One of the greatest chores for a young head coach is to try to find ways to teach his team how to win games. You can go through the Lions' season and find several cases where the team can't seem to finish off opponents. It's the biggest reason why the Lions sit at 2-9 and not 6-5 or better.
In Week One, the Lions had several chances to beat the Bears on the final drive, and though the referees caught some heat for that one, the rulebook says they actually called the "Calvin Johnson rule" correctly. In Week Two, the Lions made a furious comeback but couldn't get in range to tie the Eagles late with a FG attempt. In Week Three, the Lions pulled to within two points of the Packers in the final two minutes but couldn't get the ball back.
The Lions lost games to the Giants, Jets and Bills by one possession each and had opportunities to win each game. They held second-half leads against the Cowboys and Patriots but couldn't close out either game. Now Jim Schwartz is left to figure out how to get his young team to step on opponents' necks.
Part of it is a lack of experience. The Lions feature a number of young players in key positions, especially with a few starters injured. Defensively, holes remain and depth is still an issue. Offensively, Shaun Hill has done his best in reserve of Matthew Stafford most of the season, but the system is built around Stafford's strengths.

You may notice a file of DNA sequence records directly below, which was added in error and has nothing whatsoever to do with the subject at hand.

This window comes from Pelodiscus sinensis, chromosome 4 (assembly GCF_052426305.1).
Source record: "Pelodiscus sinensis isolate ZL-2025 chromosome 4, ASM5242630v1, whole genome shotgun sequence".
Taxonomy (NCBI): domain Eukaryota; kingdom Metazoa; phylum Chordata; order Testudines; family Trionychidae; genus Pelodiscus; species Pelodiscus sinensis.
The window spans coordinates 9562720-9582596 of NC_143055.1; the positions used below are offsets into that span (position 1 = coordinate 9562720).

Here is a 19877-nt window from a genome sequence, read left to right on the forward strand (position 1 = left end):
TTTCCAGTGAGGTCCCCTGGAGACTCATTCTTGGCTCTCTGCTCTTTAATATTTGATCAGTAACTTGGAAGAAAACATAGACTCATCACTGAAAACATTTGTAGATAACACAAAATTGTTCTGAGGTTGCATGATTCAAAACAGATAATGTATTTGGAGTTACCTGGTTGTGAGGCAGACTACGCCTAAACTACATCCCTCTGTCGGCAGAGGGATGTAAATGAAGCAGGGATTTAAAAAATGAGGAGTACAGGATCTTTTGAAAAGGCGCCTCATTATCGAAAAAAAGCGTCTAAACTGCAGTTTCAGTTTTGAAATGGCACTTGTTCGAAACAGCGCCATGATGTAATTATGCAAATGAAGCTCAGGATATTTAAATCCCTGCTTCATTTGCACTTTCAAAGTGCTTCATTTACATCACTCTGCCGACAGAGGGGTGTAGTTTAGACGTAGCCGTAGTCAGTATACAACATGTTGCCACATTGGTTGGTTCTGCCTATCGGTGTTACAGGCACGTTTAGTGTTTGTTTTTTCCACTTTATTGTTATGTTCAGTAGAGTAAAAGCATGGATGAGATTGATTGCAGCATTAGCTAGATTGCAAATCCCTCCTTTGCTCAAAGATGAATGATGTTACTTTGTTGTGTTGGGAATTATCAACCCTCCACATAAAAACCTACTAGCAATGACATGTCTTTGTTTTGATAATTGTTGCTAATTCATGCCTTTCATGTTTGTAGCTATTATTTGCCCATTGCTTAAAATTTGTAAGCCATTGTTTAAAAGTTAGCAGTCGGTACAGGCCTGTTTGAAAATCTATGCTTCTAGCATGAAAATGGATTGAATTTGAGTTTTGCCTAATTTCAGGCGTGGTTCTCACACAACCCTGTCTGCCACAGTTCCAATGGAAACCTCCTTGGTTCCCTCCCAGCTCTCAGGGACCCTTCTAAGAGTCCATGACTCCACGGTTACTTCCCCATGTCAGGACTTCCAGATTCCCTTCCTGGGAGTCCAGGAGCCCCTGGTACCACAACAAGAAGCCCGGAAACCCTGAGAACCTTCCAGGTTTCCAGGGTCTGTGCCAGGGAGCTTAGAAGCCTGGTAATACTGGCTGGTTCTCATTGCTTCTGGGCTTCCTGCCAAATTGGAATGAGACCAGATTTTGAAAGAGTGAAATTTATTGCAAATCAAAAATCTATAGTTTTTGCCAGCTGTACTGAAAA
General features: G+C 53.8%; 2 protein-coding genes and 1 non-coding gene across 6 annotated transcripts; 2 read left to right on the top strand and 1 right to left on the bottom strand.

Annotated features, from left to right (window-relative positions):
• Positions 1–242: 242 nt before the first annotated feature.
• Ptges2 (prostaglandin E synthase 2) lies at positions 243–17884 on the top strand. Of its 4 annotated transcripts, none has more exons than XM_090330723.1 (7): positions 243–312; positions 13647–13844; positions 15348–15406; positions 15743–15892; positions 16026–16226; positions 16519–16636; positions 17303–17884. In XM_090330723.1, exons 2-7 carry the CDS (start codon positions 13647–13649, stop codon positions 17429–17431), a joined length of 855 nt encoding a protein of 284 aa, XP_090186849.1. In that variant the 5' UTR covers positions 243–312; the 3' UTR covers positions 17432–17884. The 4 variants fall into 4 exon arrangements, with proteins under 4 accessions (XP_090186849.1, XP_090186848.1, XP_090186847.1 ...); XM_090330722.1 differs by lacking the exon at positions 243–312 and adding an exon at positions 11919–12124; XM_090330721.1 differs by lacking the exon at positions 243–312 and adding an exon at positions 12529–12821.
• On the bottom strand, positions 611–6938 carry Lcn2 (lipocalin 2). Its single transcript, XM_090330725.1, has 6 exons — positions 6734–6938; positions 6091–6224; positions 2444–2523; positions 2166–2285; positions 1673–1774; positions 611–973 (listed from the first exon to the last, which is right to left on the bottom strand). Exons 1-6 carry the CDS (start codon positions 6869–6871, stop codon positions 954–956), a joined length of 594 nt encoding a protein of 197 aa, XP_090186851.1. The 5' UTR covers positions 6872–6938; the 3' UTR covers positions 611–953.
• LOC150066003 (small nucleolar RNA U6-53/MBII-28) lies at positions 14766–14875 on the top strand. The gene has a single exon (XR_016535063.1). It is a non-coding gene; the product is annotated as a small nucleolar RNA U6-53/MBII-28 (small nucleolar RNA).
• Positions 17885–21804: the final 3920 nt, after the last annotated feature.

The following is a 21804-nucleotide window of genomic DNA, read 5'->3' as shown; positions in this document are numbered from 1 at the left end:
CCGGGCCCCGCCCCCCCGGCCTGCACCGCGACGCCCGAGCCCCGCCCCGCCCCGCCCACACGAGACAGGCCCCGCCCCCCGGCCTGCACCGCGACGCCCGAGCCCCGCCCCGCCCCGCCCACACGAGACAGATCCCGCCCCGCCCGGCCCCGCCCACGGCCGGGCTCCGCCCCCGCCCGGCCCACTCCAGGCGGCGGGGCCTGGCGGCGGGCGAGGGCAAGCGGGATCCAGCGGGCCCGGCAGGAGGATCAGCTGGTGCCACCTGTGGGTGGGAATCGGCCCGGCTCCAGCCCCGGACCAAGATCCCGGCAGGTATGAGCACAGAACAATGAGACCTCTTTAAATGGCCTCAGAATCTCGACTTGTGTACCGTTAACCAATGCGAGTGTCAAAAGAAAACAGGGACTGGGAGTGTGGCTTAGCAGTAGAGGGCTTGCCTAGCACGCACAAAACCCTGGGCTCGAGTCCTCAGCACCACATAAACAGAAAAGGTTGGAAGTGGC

Some of it is confidence. Schwartz has tried hard to reverse the losing culture and get the Lions into a mindset of winners, but it's clear there's still work to be done. Although you can't imagine the team going nuts in free agency this offseason, adding another veteran or two such as Kyle Vanden Bosch certainly would help improve the heart of the locker room and the experience. And adding another powerful offensive lineman can't hurt when it comes to closing out games with the run.
Until the Lions learn how to close out games, it won't matter that the talent level is improved dramatically over the past few years.